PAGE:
A High Court decision in September to strike down the Law to Cancel the Reasonableness Standard that passed into law last week would be "void," and the other branches of government do not need to respect it, Likud MK Tally Gotliv wrote on Twitter on Tuesday morning.
The Law to Cancel the Reasonableness Standard is an amendment to Basic Law: The Judiciary, and as such has quasi-constitutional status. The High Court has never struck down an amendment to a Basic Law, but has indicated in past rulings that it could do so for one of two reasons: negative use of the Knesset's constitutional power, or an "unconstitutional constitutional amendment."
"The Supreme Court has no authority to intervene in Basic Laws," Gotliv argued in the tweet. "I am sorry to disappoint you, High Court judges, you are definitely not above the law. A ruling without authority is void … therefore, I will not respect an intervention in Basic Laws," Gotliv added.
Gotliv's post came a day after the Likud put out a statement warning the High Court against a possible intervention in Basic Laws.
"The government of Israel always took care to respect the law and rulings by the High Court, and the High Court always took care to respect Basic Laws," the Likud wrote. "Both of these pillars serve as the basis of the rule of law in Israel and of the balance between the branches of government in every democracy. Any divergence from one of these principles will create great damage to Israeli democracy, which in these days needs calm, dialogue and responsibility."
Prime Minister Benjamin Netanyahu made similar claims in interviews on NBC and CNN this week, and refused to commit that he would respect a High Court ruling to strike down the reasonableness law.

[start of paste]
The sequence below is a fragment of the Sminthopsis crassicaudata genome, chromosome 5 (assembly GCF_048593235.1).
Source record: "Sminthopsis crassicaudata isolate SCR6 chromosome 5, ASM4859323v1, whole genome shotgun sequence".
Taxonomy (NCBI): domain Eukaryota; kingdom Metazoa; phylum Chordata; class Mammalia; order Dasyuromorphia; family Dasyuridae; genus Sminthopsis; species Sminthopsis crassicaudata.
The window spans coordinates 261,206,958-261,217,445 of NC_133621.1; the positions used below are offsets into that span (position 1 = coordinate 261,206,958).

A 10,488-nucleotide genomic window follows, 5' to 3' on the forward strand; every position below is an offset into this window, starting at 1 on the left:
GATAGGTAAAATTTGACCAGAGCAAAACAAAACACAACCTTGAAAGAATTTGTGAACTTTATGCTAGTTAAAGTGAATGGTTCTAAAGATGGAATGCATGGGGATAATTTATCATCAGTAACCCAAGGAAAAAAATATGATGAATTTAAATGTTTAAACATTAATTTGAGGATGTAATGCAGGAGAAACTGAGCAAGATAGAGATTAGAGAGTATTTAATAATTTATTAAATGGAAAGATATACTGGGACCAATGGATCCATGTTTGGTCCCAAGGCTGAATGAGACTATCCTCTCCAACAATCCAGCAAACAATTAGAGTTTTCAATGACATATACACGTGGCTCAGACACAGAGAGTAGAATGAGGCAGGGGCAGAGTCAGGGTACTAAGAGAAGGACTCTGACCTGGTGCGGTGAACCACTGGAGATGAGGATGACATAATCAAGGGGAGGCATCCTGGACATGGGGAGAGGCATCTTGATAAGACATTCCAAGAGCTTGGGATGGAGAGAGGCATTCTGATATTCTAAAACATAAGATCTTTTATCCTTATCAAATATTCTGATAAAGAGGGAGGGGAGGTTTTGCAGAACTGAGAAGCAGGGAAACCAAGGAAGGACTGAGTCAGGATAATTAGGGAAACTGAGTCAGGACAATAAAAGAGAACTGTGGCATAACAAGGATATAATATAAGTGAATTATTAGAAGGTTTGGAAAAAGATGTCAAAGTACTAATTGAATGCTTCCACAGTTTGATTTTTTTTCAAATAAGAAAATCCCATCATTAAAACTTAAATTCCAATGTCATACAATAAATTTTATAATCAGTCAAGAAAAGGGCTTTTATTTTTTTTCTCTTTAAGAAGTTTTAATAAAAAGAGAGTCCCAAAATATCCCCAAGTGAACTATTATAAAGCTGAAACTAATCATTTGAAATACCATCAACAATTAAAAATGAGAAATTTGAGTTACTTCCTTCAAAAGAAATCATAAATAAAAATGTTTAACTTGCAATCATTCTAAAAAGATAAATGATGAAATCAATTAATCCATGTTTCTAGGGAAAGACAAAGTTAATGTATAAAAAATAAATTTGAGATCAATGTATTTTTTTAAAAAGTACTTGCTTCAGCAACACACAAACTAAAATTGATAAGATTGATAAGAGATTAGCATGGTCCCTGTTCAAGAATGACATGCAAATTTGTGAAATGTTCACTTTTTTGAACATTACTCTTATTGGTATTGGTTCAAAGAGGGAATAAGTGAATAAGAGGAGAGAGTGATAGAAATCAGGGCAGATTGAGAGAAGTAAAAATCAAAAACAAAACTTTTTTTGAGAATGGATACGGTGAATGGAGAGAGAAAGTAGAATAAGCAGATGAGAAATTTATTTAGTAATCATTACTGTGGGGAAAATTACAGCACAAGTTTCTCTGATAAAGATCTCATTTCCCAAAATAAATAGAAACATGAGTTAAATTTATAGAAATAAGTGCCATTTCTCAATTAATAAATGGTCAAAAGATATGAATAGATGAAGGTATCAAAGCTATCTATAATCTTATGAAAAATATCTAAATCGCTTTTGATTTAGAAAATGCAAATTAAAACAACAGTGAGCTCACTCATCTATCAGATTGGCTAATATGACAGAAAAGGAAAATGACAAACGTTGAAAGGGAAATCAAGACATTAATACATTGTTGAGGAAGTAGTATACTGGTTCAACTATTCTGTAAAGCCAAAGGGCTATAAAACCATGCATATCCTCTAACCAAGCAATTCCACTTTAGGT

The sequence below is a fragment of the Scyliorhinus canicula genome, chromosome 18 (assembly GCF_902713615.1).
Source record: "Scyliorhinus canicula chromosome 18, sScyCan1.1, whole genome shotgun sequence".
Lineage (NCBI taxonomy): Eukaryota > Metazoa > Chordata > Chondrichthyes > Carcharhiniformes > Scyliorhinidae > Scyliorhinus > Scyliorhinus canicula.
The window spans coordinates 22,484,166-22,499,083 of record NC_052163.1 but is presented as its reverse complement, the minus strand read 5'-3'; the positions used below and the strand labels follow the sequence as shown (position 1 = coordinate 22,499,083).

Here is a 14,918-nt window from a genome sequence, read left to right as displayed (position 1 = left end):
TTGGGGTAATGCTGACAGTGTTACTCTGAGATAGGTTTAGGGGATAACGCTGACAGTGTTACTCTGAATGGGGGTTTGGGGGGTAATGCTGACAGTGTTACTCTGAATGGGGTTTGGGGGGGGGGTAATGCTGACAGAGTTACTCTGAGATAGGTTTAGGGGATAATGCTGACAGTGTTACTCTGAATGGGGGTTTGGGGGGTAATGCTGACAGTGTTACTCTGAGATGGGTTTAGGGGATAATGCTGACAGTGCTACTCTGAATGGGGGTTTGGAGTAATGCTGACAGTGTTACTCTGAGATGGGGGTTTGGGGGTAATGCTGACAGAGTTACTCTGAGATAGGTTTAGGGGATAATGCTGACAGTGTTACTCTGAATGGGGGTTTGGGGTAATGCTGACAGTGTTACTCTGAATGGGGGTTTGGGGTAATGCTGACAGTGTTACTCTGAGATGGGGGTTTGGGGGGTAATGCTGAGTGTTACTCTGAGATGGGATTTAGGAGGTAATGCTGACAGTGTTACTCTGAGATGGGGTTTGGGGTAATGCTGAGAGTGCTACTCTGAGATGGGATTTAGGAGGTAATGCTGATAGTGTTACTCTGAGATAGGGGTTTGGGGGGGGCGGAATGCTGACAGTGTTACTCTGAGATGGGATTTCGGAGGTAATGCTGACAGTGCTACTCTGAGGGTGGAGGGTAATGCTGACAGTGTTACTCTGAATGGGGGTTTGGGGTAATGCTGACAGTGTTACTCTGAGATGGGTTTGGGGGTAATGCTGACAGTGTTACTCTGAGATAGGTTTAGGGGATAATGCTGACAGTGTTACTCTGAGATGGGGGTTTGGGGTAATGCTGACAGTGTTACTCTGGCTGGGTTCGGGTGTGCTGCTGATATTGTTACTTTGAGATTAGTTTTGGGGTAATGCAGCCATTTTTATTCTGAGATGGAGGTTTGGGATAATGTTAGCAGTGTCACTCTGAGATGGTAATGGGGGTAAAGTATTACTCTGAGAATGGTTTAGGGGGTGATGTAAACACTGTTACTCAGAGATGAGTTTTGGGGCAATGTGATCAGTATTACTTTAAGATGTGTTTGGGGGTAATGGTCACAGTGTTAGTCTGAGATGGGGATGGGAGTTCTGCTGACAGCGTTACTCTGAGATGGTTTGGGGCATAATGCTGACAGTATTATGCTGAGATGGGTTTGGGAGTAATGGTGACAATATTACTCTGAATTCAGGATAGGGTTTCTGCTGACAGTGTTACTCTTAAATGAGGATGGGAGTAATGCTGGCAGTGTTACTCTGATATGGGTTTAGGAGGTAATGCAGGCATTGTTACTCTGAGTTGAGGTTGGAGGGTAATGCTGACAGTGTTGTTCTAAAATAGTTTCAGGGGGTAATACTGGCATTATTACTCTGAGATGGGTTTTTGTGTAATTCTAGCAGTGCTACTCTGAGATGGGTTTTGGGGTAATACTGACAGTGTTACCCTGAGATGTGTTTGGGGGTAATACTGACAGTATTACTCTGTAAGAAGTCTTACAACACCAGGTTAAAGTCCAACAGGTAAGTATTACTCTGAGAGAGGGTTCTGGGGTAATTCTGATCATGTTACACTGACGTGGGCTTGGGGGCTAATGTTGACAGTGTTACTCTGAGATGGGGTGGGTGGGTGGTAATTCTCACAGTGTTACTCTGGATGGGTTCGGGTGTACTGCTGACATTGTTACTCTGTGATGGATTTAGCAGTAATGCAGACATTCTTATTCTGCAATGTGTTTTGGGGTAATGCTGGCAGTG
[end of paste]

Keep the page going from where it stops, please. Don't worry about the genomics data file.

Opposition responses to the statement
Opposition leader MK Yair Lapid criticized the Likud's statement on Facebook.
"The threatening letter sent to the High Court was clear: 'Basic Laws have never been disqualified by the High Court,' the message clarified, 'so do not even try to touch them now. You are in the crosshair," Lapid wrote. The opposition leader argued that the government could not take advantage of Basic Laws to pass something "lopsided, hurried, and negligent," and then expect the High Court not to intervene.
While the case against the reasonableness standard will be heard in September, this issue could flare up sooner due to a separate appeal against a different Basic Law amendment known as the Incapacitation Law, which bars the attorney-general from announcing a prime minister "legally incapacitated" of fulfilling his position. Petitioners argue that this amendment was passed specifically for the benefit of Netanyahu, and therefore constituted a "negative use of the Knesset's constitutional power."
The High Court will hear this case on Thursday. However, instead of canceling the amendment, the court may avoid the possible constitutional showdown by ruling that it will only come into effect after the next election.